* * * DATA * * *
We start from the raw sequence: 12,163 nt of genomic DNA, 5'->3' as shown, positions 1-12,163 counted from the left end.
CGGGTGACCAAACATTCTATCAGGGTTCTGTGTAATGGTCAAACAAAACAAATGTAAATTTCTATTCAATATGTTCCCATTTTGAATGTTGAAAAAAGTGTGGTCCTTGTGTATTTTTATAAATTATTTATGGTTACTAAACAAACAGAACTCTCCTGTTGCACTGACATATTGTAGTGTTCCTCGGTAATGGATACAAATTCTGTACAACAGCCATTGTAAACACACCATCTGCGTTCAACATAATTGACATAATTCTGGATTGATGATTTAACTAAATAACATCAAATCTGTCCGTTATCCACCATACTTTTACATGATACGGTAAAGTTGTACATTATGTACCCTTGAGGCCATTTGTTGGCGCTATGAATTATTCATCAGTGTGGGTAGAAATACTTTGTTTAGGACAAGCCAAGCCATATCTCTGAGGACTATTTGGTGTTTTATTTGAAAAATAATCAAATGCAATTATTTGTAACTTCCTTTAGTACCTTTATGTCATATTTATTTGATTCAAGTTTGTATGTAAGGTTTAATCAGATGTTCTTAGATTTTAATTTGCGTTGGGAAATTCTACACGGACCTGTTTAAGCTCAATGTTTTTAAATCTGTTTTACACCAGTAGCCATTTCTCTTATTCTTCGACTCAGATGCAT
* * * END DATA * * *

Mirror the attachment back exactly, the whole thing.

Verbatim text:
We start from the raw sequence: 12,163 nt of genomic DNA, 5'->3' as shown, positions 1-12,163 counted from the left end.
CGGGTGACCAAACATTCTATCAGGGTTCTGTGTAATGGTCAAACAAAACAAATGTAAATTTCTATTCAATATGTTCCCATTTTGAATGTTGAAAAAAGTGTGGTCCTTGTGTATTTTTATAAATTATTTATGGTTACTAAACAAACAGAACTCTCCTGTTGCACTGACATATTGTAGTGTTCCTCGGTAATGGATACAAATTCTGTACAACAGCCATTGTAAACACACCATCTGCGTTCAACATAATTGACATAATTCTGGATTGATGATTTAACTAAATAACATCAAATCTGTCCGTTATCCACCATACTTTTACATGATACGGTAAAGTTGTACATTATGTACCCTTGAGGCCATTTGTTGGCGCTATGAATTATTCATCAGTGTGGGTAGAAATACTTTGTTTAGGACAAGCCAAGCCATATCTCTGAGGACTATTTGGTGTTTTATTTGAAAAATAATCAAATGCAATTATTTGTAACTTCCTTTAGTACCTTTATGTCATATTTATTTGATTCAAGTTTGTATGTAAGGTTTAATCAGATGTTCTTAGATTTTAATTTGCGTTGGGAAATTCTACACGGACCTGTTTAAGCTCAATGTTTTTAAATCTGTTTTACACCAGTAGCCATTTCTCTTATTCTTCGACTCAGATGCAT